One of the biggest complaints from Remainers after the referendum campaign was that Leavers had no idea what they wanted.
But with Article 50 now triggered, the question of what Leavers want is – gradually – being answered.
A YouGov poll of 2,000 people this week showed that people who supported Brexit tended to support measures such as the return of incandescent light bulbs (along with much less likely ideas, such as the return of the death penalty).
— Joe Twyman (@JoeTwyman) March 29, 2017
But what is actually likely to happen? The Great Repeal Bill will annul the 1972 European Communities Act (ECA), which means EU law is automatically in force in the UK.
This means Parliament will be able to modify EU regulations – but the Government is likely to focus on measures which will have popular support.
So what could change?
Bafflingly, this is an emotive subject for a lot of Brexit voters – after old-style incandescent bulbs were phased out under an EU directive in 2009.
Thirty percent of people who voted for Brexit want to see the bulbs return, so it would be a crowd-pleasing measure (although not great for the environment.
The bulbs were replaced by LED and halogen lamps, which many felt had a ‘colder’ feel than older incandescent bulbs.
VAT on energy bills
Under EU regulations, the government charges VAT at 5% on household energy bills – and is now allowed to reduce that figure.
Michael Gove and Boris Johnson promised during the referendum campaign, ‘If we leave the EU, fuel bills will be lower.’
Temporary workers’ rights
This may be unwelcome news to those working in the ‘gig economy’, but the rights of temporary workers could change after Brexit.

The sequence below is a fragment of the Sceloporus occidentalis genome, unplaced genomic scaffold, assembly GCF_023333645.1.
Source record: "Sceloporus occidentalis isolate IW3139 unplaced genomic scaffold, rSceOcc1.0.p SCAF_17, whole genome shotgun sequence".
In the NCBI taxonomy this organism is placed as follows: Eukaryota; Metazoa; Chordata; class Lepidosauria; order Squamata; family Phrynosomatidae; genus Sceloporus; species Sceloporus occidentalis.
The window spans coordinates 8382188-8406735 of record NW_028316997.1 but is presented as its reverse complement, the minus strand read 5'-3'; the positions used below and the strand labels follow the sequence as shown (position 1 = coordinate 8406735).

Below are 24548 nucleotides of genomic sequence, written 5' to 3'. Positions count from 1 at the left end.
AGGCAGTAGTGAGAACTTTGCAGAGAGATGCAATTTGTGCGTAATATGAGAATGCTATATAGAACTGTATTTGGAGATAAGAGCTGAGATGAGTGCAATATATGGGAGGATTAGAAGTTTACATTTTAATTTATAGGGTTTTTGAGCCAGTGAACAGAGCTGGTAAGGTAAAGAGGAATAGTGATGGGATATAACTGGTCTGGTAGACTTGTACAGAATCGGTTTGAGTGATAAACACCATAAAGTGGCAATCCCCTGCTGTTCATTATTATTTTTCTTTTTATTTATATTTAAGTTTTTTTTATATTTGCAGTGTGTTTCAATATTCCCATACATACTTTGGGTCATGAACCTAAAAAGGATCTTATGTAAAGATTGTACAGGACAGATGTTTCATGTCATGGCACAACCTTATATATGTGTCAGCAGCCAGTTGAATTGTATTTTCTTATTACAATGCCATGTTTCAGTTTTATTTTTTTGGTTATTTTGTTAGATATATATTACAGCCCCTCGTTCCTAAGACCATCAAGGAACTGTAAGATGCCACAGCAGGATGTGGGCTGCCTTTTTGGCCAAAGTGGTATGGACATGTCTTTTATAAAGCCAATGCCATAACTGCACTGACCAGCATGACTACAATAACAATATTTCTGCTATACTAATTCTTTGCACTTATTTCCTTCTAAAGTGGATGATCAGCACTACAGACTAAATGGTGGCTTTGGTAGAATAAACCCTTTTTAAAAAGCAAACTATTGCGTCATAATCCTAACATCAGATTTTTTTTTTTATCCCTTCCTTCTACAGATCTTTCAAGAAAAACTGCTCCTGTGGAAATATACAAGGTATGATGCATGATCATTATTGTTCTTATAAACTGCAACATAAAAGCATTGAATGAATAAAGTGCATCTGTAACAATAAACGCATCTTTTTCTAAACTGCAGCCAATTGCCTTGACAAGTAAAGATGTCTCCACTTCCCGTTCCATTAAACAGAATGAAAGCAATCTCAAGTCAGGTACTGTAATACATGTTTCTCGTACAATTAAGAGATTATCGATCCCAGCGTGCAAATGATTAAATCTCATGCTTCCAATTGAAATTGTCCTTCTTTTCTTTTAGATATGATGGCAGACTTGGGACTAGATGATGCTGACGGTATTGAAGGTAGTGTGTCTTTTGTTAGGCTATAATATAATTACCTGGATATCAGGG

Under EU law, employers are obliged to pay temporary agency workers at the same rate as permanent employees under the Temporary Agency Workers Directive.
Open Europe claims that this costs the economy £2.1 billion per year.
For some, the issue of bendy (or straight) bananas was a useful comic illustration of how barmy UKIP voters were – for others, it was an illustration of the crazy red tape of the EU.
Funny or not, Britain may wish to free itself from regulations such as Commission Regulation (EC) No. 2257/94, which specified specific standards for bananas at wholesale.
The regulations specify that bananas must be fit for human consumption, not rotting – and also without ‘abnormal curvature’.
Some business leaders are keen to see the EU’s Working Time Directive repealed – which limits the number of hours an employee can work per week to 48.
But Theresa May said in January, ‘As we translate the body of European law into our domestic regulations, we will ensure that workers’ rights are fully protected and maintained. Indeed… we will build on them.’
Does the EU really insist that our toasters are low-powered – meaning that, as one UKIP MEP claimed, toast was never ‘done’ properly?
While that’s not true – or at least not yet – the Ecodesign Directive does aim to improve energy efficiency (in products such as fridges), and toasters were earmarked for inclusion.
At present, the Directive covers 40 product categories, from boilers to TVs, which are thought to be behind 40% of the EU’s greenhouse gas emissions.